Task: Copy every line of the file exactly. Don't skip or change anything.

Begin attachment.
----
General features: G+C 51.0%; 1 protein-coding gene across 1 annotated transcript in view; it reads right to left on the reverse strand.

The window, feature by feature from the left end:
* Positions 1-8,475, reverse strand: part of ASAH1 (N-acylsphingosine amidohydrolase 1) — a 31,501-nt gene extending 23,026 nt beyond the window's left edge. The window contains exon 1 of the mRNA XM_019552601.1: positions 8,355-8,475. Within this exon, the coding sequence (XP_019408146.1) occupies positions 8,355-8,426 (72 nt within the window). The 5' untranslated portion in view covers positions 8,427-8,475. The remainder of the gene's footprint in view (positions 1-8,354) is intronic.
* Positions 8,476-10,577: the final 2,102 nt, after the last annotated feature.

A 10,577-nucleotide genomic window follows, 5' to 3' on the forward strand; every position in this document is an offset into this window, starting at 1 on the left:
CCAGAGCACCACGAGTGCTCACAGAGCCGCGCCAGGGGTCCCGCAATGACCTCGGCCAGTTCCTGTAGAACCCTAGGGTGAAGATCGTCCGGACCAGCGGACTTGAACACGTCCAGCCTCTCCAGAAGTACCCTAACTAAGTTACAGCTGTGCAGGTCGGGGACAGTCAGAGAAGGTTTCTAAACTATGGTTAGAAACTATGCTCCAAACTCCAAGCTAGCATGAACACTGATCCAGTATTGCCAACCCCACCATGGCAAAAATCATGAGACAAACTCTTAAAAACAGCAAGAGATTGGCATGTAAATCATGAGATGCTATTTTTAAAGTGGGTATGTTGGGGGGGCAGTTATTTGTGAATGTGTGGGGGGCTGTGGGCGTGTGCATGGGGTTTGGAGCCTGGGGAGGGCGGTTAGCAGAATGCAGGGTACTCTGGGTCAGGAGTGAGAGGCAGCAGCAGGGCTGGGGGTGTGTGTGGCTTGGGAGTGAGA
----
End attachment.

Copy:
General features: G+C 51.0%; 1 protein-coding gene across 1 annotated transcript in view; it reads right to left on the reverse strand.

The window, feature by feature from the left end:
* Positions 1-8,475, reverse strand: part of ASAH1 (N-acylsphingosine amidohydrolase 1) — a 31,501-nt gene extending 23,026 nt beyond the window's left edge. The window contains exon 1 of the mRNA XM_019552601.1: positions 8,355-8,475. Within this exon, the coding sequence (XP_019408146.1) occupies positions 8,355-8,426 (72 nt within the window). The 5' untranslated portion in view covers positions 8,427-8,475. The remainder of the gene's footprint in view (positions 1-8,354) is intronic.
* Positions 8,476-10,577: the final 2,102 nt, after the last annotated feature.

A 10,577-nucleotide genomic window follows, 5' to 3' on the forward strand; every position in this document is an offset into this window, starting at 1 on the left:
CCAGAGCACCACGAGTGCTCACAGAGCCGCGCCAGGGGTCCCGCAATGACCTCGGCCAGTTCCTGTAGAACCCTAGGGTGAAGATCGTCCGGACCAGCGGACTTGAACACGTCCAGCCTCTCCAGAAGTACCCTAACTAAGTTACAGCTGTGCAGGTCGGGGACAGTCAGAGAAGGTTTCTAAACTATGGTTAGAAACTATGCTCCAAACTCCAAGCTAGCATGAACACTGATCCAGTATTGCCAACCCCACCATGGCAAAAATCATGAGACAAACTCTTAAAAACAGCAAGAGATTGGCATGTAAATCATGAGATGCTATTTTTAAAGTGGGTATGTTGGGGGGGCAGTTATTTGTGAATGTGTGGGGGGCTGTGGGCGTGTGCATGGGGTTTGGAGCCTGGGGAGGGCGGTTAGCAGAATGCAGGGTACTCTGGGTCAGGAGTGAGAGGCAGCAGCAGGGCTGGGGGTGTGTGTGGCTTGGGAGTGAGA